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Rivista di Neurochirurgia

Indexed/Abstracted in: e-psyche, EMBASE, PubMed/MEDLINE, Neuroscience Citation Index, Science Citation Index Expanded (SciSearch), Scopus
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Periodicità: Bimestrale

ISSN 0390-5616

Online ISSN 1827-1855


Journal of Neurosurgical Sciences 2002 Giugno;46(2):66-70


Osteochondroma of the ­spine: an enig­mat­ic ­tumor of the spi­nal ­cord. A ­series of 10 cas­es

Sharma M. C. 1, Arora R. 1, Deol P. S. 2, Mahapatra A. K. 3, Mehta V. S. 3, Sarkar C. 1

1 Department of Pathology, All India Institute of Medical Sciences, New Delhi, India;
2 Department of Neuroradiology, All India Institute of Medical Sciences, New Delhi, India;
3 Department of Neurosurgery, All India Institute of Medical Sciences, New Delhi, India

Background. The aim of ­this ­study was to eval­u­ate clin­i­cal, radio­log­i­cal and path­o­log­i­cal fea­tures of ver­te­bral oste­o­chon­dro­mas ­with com­pres­sive mye­lop­a­thy and to ­review the rel­e­vant English lit­er­a­ture. Osteochondro-mas are com­mon ­benign ­bony ­lesions of ­long ­bones but involve­ment of ­spine by sol­i­tary oste­o­chon­dro­ma and its pres­en­ta­tion as com­pres­sive mye­lop­a­thy is ­rare. Most of the lit­er­a­ture is in the ­form of ­case ­reports.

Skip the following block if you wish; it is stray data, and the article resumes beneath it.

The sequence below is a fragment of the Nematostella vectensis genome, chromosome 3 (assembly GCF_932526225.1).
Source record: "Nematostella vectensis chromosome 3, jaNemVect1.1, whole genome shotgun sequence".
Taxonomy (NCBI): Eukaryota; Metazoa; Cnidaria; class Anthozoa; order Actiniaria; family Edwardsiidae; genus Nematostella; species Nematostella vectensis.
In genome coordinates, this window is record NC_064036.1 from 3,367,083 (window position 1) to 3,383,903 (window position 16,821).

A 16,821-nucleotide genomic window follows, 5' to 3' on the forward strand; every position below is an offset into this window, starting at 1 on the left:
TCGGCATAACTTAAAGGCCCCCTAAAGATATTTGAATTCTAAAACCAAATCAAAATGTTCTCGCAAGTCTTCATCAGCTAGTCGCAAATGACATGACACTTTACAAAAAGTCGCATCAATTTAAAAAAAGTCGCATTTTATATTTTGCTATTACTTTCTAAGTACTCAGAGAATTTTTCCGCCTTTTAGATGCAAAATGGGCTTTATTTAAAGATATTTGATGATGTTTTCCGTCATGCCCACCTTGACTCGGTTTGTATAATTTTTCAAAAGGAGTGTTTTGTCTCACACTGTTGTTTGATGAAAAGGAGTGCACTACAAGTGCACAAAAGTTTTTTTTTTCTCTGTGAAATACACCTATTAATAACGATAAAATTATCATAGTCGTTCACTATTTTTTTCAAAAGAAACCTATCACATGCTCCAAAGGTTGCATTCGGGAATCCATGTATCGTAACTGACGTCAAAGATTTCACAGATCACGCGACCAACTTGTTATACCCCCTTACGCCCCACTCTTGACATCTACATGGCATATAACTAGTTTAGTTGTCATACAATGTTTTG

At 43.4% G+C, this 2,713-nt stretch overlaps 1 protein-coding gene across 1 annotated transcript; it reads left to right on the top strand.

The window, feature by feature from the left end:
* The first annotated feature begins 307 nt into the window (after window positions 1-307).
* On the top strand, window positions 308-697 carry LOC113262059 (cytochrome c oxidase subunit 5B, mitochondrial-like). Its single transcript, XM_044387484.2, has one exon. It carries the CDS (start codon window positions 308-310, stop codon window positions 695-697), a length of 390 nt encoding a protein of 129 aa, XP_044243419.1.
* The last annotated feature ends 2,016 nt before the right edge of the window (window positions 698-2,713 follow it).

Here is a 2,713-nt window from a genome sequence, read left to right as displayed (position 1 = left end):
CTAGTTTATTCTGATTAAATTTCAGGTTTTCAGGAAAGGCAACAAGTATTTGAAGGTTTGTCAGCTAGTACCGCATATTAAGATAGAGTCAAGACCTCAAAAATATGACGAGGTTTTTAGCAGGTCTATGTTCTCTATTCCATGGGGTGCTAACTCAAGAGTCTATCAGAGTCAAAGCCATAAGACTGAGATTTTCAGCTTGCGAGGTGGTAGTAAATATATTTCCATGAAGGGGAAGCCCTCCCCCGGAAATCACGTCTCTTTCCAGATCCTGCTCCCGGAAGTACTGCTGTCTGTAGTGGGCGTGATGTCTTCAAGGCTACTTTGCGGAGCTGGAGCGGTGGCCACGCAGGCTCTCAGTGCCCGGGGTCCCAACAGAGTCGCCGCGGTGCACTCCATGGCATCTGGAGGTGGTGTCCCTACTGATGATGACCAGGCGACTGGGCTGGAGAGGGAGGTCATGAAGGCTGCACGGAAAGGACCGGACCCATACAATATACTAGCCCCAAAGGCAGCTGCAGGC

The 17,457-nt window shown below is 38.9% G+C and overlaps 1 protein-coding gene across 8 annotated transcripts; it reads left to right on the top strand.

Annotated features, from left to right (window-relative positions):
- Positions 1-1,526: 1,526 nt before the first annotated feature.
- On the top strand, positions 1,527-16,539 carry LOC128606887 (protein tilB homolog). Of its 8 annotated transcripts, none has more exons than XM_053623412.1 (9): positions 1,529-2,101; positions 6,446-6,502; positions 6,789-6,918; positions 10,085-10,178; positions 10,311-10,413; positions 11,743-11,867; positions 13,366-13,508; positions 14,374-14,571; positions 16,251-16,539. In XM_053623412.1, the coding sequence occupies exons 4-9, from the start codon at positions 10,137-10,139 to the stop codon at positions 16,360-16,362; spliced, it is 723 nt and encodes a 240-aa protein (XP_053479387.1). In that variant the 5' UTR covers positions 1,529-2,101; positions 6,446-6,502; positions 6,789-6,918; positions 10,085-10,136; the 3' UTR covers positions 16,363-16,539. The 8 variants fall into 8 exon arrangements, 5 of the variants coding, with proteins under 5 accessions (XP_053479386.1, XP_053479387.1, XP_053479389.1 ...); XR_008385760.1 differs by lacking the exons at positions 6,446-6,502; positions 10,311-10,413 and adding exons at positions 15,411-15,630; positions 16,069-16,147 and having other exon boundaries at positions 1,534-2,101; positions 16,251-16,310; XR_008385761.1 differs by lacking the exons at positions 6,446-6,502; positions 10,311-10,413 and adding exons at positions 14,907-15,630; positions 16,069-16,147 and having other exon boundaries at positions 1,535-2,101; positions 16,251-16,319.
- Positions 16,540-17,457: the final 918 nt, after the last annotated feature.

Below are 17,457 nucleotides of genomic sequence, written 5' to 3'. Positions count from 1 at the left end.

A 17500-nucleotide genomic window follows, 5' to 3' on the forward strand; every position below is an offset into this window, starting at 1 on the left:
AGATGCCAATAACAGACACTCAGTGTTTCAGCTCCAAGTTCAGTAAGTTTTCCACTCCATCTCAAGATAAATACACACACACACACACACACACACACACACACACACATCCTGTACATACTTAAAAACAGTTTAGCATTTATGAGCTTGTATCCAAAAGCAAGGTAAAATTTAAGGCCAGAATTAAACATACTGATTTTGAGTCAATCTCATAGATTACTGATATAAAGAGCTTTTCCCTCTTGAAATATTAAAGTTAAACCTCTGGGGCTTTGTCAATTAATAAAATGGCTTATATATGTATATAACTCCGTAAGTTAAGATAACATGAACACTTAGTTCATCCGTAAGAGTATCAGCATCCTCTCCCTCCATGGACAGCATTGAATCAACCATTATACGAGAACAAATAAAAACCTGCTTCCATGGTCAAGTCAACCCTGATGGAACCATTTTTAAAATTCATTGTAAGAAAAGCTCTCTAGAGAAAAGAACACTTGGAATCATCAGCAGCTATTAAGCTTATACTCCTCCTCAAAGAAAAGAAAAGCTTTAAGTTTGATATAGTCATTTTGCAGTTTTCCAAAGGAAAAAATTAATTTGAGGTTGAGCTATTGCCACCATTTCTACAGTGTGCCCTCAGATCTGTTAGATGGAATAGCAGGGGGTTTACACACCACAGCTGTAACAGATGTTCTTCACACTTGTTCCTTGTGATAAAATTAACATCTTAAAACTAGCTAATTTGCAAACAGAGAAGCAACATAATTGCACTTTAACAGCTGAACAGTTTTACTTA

Methods. During a peri­od of 20 ­years (1980-1999), 10 cas­es of oste­o­chon­dro­mas of the ­spine ­were encoun­tered. Clinical, radio­log­i­cal and path­o­log­i­cal fea­tures ­were ­reviewed.
Results. The age ­ranged ­from 13 to 45 ­years (­mean 25.3 ­years) and all ­except 1 ­were ­males. In 8 cas­es the pathol­o­gy ­involved the cer­vi­cal ­spine and in two cas­es dor­sal ­spine was ­involved. All ­patients pre­sent­ed ­with pro­gres­sive ­motor sen­so­ry def­i­cit of 6 ­months to 30 ­years dura­tion (­mean 3.9 ­years). Decompressive lam­i­nec­to­my was car­ried out in all the ­patients. Fortunately, grad­u­al and com­plete recov­ery was ­observed in all of ­them.
Conclusions. Osteochondromas of the ­spine are not as ­rare as report­ed in the lit­er­a­ture. In a ­young ­patient of com­pres­sive mye­lop­a­thy ­this pos­sibil­ity ­should be con­sid­ered. Magnetic res­o­nance imag­ing, com­put­ed tomog­ra­phy and CT mye­lo­gram are use­ful in eval­u­at­ing the ­size and ­extent of the ­lesion for sub­se­quent sur­gi­cal plan­ning.

lingua: Inglese


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